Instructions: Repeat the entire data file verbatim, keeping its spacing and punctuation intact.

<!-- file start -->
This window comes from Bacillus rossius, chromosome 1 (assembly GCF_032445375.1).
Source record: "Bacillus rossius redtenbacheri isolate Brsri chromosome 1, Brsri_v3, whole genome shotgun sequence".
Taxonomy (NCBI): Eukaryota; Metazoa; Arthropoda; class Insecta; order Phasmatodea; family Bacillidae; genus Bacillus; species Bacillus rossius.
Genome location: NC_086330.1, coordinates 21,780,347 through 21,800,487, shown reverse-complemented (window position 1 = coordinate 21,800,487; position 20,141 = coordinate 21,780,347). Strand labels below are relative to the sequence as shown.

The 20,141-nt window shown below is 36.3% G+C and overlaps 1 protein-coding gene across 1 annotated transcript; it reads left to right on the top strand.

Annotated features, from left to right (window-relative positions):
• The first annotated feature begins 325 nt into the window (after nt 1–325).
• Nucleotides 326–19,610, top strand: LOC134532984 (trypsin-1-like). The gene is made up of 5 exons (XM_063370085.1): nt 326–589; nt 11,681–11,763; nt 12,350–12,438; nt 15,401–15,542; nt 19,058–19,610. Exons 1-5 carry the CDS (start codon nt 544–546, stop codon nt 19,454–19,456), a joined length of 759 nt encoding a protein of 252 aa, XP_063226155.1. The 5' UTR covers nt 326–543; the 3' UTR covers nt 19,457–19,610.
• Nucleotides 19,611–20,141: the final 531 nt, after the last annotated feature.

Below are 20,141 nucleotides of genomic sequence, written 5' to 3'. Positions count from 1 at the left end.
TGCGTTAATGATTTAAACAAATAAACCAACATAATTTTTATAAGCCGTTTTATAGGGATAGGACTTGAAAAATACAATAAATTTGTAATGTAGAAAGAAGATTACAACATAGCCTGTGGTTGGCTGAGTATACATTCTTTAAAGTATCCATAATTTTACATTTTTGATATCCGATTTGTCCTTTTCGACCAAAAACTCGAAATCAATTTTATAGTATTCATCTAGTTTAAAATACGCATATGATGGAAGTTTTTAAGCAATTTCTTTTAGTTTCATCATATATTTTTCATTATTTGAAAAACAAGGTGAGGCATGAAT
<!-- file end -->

This window comes from Bacillus rossius, chromosome 1 (assembly GCF_032445375.1).
Source record: "Bacillus rossius redtenbacheri isolate Brsri chromosome 1, Brsri_v3, whole genome shotgun sequence".
Taxonomy (NCBI): Eukaryota; Metazoa; Arthropoda; class Insecta; order Phasmatodea; family Bacillidae; genus Bacillus; species Bacillus rossius.
Genome location: NC_086330.1, coordinates 21,780,347 through 21,800,487, shown reverse-complemented (window position 1 = coordinate 21,800,487; position 20,141 = coordinate 21,780,347). Strand labels below are relative to the sequence as shown.

The 20,141-nt window shown below is 36.3% G+C and overlaps 1 protein-coding gene across 1 annotated transcript; it reads left to right on the top strand.

Annotated features, from left to right (window-relative positions):
• The first annotated feature begins 325 nt into the window (after nt 1–325).
• Nucleotides 326–19,610, top strand: LOC134532984 (trypsin-1-like). The gene is made up of 5 exons (XM_063370085.1): nt 326–589; nt 11,681–11,763; nt 12,350–12,438; nt 15,401–15,542; nt 19,058–19,610. Exons 1-5 carry the CDS (start codon nt 544–546, stop codon nt 19,454–19,456), a joined length of 759 nt encoding a protein of 252 aa, XP_063226155.1. The 5' UTR covers nt 326–543; the 3' UTR covers nt 19,457–19,610.
• Nucleotides 19,611–20,141: the final 531 nt, after the last annotated feature.

Below are 20,141 nucleotides of genomic sequence, written 5' to 3'. Positions count from 1 at the left end.
TGCGTTAATGATTTAAACAAATAAACCAACATAATTTTTATAAGCCGTTTTATAGGGATAGGACTTGAAAAATACAATAAATTTGTAATGTAGAAAGAAGATTACAACATAGCCTGTGGTTGGCTGAGTATACATTCTTTAAAGTATCCATAATTTTACATTTTTGATATCCGATTTGTCCTTTTCGACCAAAAACTCGAAATCAATTTTATAGTATTCATCTAGTTTAAAATACGCATATGATGGAAGTTTTTAAGCAATTTCTTTTAGTTTCATCATATATTTTTCATTATTTGAAAAACAAGGTGAGGCATGAAT